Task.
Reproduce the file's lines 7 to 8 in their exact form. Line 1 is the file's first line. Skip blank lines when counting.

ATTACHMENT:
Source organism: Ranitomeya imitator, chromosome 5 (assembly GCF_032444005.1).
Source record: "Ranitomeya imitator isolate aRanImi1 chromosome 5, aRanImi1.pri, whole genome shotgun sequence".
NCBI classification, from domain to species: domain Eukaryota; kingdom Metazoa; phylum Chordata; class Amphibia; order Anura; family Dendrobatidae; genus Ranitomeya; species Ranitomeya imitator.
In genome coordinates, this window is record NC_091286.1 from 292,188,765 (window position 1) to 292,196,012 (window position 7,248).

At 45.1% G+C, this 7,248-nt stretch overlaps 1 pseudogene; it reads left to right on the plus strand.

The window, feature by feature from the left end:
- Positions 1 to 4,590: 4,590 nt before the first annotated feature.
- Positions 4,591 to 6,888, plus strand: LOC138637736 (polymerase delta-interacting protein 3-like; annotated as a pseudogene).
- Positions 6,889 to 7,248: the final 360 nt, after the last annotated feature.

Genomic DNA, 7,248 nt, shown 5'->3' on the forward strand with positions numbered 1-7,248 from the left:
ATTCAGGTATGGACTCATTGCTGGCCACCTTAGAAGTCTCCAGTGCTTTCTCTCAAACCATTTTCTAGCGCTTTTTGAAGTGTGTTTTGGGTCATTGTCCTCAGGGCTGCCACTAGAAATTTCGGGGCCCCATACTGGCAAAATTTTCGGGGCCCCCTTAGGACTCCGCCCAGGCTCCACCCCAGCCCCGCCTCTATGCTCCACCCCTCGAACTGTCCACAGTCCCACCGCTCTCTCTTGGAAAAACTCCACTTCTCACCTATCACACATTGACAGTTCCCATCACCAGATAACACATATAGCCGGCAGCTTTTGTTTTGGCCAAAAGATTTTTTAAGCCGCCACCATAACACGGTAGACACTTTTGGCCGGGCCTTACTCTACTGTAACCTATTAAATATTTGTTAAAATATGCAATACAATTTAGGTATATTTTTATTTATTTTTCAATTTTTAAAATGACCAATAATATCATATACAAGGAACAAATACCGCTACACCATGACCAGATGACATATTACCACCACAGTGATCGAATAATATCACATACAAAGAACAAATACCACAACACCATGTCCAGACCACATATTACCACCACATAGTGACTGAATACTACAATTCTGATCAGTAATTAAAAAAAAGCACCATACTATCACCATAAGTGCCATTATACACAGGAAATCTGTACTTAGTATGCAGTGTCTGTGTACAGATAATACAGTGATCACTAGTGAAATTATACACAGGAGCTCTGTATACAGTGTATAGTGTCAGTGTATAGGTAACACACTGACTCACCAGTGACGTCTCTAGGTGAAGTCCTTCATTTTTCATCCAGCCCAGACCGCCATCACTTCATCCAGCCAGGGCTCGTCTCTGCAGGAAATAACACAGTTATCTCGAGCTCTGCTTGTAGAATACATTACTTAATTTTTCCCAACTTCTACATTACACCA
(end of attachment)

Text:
- Positions 1 to 4,590: 4,590 nt before the first annotated feature.
- Positions 4,591 to 6,888, plus strand: LOC138637736 (polymerase delta-interacting protein 3-like; annotated as a pseudogene).